Between the month of January & February, I was frantically running around trying to finish the very last Round Robin quilt I did for my #twilter group A.
At the time of this writing, I still have not received my own round robin back, but I hear it’s coming, delayed by fabric selection.
Anyway, I had looked at an idea on Pinterest while searching for something else, and this border idea kept sticking to me as a great way to finish off a quilt.
First, the picture of the end, then we’ll discuss the process.
The idea I had seen was a strip style quilt with white borders, an accent color, and then multicolor strips outside extending to the end.
I had punched this into EQ7 and no matter what I saw there, I just couldn’t decide that they were any better than the strip idea I had seen on pinterest.
This was the quilt as I had received it.
It was so lovely pinned to my design wall (it was heavy, needed pins to help keep it up there).
The whole quilt was so whimiscal & fun. It needed a whimsical & fun last border on it.
Anyway, I had been doing bargello quilting for a while, my Royal Red King’s Puzzle quilt is a bargello style, and so was another quilt I was working on (not shown yet), and so my mind was doing strips anyway.
Lucky me, the math worked out fantastically and I could make 12 inch blocks.
So I drew it up in my sketchbook, abandoning all these EQ7 variations I had done during Nov-Jan.
I can divide easy numbers easily, and I first was thinking I would do a plain inner border and maybe inset some applique swirls on it, which would have also have been really nice too.
But then I started laying out fabric for it, and I found I had a really nice light green that looked like a good compliment to Daisy’s white & green disappearing four patch round.
I was thinking the green was like the grass for the birds, Daisy’s round was like a white picket fence, and then I decided to do a pathway & some sky, using the pathway as the contrasting color.
The pathway & the blue sky border are actually pieces I purchased for Laura’s neutral round robin that didn’t exactly “go” with her quilt, but were close. Well the pathway I bought & the light blue/grey that I used that I bought were for her quilt, and then I tacked on the bright blue butterflies to the order for ME, but they looked really good next to the blues in the birdhouse round. So decisions I thought I was making wrong earlier, ended up being good decisions now.
And then I decided to change the green fabric. Why? Because the green fabric I originally picked (not shown) was a lower quality. I could tell. It would have worked well for me, but not for a friend. It was perfect though in shade & lightness. So I had to substitute.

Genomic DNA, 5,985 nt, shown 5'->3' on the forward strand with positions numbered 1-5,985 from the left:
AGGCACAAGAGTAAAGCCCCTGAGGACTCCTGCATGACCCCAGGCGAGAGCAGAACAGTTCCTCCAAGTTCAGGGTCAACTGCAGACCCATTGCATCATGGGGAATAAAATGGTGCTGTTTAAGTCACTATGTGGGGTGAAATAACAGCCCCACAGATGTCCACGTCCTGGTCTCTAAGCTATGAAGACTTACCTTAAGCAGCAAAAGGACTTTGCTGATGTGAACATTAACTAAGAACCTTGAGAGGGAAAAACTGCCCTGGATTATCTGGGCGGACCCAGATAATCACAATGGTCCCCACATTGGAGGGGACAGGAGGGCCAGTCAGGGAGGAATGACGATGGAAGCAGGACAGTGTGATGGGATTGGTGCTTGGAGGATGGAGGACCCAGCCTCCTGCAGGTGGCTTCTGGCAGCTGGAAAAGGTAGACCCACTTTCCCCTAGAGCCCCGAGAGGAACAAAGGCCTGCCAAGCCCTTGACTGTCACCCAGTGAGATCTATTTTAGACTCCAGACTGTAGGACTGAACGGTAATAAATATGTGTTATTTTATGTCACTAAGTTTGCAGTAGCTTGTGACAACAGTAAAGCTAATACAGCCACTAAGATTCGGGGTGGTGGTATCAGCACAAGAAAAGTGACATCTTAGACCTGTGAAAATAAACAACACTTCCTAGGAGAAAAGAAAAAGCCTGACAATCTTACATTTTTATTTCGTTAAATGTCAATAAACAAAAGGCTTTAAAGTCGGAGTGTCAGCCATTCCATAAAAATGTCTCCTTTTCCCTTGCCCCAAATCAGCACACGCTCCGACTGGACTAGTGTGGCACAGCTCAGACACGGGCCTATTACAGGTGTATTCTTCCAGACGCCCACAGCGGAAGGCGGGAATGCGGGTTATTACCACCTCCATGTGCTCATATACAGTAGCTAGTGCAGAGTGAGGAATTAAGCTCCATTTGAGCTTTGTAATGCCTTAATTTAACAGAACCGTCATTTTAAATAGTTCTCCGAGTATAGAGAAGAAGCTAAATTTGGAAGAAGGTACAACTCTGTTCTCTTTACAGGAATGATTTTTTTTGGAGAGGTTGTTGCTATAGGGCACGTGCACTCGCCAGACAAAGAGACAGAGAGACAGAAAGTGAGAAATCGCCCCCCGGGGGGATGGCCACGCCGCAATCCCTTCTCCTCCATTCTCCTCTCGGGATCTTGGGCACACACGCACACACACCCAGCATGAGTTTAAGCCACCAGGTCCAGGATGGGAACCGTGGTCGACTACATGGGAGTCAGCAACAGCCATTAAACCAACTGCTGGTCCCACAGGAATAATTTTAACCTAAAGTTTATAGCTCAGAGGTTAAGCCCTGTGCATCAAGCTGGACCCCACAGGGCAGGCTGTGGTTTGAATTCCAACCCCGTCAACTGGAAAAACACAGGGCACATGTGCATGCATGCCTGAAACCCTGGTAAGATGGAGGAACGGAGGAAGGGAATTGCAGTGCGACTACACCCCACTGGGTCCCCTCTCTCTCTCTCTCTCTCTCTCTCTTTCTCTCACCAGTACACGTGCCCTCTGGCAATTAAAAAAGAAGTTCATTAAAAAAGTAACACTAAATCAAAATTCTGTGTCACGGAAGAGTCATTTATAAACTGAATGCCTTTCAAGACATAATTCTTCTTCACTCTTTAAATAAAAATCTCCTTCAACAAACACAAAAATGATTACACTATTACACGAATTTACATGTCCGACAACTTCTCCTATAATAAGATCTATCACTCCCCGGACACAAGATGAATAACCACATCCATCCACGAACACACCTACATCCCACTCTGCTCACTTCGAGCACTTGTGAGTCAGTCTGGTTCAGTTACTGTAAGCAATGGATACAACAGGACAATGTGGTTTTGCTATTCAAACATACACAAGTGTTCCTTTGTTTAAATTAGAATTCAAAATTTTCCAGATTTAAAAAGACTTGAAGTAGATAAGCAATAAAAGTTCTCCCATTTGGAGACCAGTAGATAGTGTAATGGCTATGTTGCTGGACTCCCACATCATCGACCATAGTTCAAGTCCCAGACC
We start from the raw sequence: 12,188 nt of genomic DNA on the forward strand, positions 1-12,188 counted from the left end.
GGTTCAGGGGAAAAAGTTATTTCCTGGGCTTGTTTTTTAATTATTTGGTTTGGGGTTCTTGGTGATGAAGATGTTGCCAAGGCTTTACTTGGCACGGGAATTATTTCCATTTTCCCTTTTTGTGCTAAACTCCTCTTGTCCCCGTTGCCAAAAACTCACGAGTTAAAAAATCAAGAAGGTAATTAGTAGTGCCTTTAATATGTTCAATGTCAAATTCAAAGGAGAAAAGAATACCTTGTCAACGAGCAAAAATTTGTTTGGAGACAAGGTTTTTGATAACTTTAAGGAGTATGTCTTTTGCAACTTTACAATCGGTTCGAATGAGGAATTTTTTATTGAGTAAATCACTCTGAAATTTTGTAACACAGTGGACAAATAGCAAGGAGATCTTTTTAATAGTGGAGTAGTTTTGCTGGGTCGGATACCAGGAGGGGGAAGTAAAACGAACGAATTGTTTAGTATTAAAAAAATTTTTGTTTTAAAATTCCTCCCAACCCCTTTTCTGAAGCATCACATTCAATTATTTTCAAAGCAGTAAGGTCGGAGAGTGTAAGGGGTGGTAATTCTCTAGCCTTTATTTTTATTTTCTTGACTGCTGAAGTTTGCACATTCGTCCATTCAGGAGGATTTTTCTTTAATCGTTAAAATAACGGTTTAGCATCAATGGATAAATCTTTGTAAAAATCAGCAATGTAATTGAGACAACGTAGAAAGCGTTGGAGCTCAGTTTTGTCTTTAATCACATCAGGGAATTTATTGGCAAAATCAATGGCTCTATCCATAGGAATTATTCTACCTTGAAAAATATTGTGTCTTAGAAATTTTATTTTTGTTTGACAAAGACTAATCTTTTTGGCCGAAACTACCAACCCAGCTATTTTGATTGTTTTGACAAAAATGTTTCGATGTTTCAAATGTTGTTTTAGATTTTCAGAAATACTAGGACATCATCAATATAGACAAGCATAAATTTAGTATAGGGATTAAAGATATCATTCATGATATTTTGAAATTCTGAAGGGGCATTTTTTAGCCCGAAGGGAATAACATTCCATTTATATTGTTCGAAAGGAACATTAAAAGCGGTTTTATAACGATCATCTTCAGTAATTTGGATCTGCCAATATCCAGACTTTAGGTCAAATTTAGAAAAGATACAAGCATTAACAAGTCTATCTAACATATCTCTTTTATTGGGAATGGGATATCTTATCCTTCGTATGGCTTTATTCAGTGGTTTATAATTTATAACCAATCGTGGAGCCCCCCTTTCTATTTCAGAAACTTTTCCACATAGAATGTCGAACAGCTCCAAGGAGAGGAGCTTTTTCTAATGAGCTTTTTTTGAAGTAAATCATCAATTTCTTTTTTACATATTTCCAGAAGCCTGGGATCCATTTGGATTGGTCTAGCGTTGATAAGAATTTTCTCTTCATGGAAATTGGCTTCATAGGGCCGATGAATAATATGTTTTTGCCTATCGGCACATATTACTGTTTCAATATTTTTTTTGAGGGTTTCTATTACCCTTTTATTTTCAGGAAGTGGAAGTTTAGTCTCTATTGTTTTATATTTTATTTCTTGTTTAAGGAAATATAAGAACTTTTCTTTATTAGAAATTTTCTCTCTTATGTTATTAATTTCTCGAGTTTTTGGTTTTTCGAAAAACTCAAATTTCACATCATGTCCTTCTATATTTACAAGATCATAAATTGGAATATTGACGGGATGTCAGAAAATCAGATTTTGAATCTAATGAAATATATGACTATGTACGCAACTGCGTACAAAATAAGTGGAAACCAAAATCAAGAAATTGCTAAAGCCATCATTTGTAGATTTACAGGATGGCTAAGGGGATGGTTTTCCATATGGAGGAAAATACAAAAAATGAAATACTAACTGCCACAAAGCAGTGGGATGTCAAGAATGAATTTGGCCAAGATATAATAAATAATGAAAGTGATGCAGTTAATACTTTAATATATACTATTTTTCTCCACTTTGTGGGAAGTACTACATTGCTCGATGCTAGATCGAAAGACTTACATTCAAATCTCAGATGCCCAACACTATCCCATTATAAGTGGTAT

Which lead me to the lightest seafoam green fabric I have in the quilt.
But the fabric was “too plain” by itself. It was a good shade of green, the closest to what I was searching for, but it was too plain by itself.
But then I also saw the next lightest green at the fabric shop that mirrored Daisy’s fabric just exceptionally, even though it was darker than I wanted. I decided to do both in the quilt and then just layer them next to each other.
THEN I had the even darker batik sitting next to my computer. And as the week went on, it kept taunting me, telling me to gradate the greens into 3 levels of dark.
Which I did! And I love it.
And as you can see from the picture above, I had a fairly easy time of making the blocks once they were figured out. Each half was only 7 strips of varying widths.
Strips of green & strips of blue & brown. The blue & brown I made easy and made a base unit, then tacked on the extra blue to the base unit for the different lengths of the strips.
The greens I had less of a defined base unit, but that was ok.
Bargellos are a lot of work, don’t get me wrong, but there is an ease to them. You sew the strips into sets (base units) and then cut up those sets to the widths you need.
The hard part is going back to the ironing board for all these seams.
And here I could see it was going to work!
The corners were actually the trickiest part, trying to decide the order I would quilt them in. Part of it is like a log cabin block, and part is strips.
I snuck in the focus fabric into the little part of the border in addition to some of my pretty pink fabric as a nice compliment.
My only regret is not bringing in some of the cream into the quilt. I love it, but I think cream sitting right next to the pathway fabric would have eased some of the green we see here.
I calculated about 2000 pieces in total for the entire round of the quilt. Not to brag, again, bargello easily lends itself to having lots of pieces with less individual sewing sections in it.
That did lead me a few thoughts about my quilting insecurities. 1) Did I go overboard? 2000 is a lot of pieces. 2) Did my sections of the quilt overshadow the other sections of the quilt. 3) Did I try to show off?
I had the realization that not only did I do my best job for a quilt for a friend, but I did a style of quilt that was pleasing to me in a style that I was comfortable doing, something that I was familiar with, and also shows my style enough for others to know just by looking at it that border was mine. I did my best to match the other’s sections, and perhaps there is a little bit of overboardness, but even though it took a lot of 2 full days of 2 full weekends, it meant a lot to me to make something that I am proud of that can go to my friend Diane, who had to put up with all my insecurities with the Round Robins along the way.
And with that, I am done with my section of the Round Robin quilts. Once I receive mine, I will see what pictures are in the flickr group and put together a roundup for the round robin in its own post. I hear mine is outstanding, I can’t wait to see it.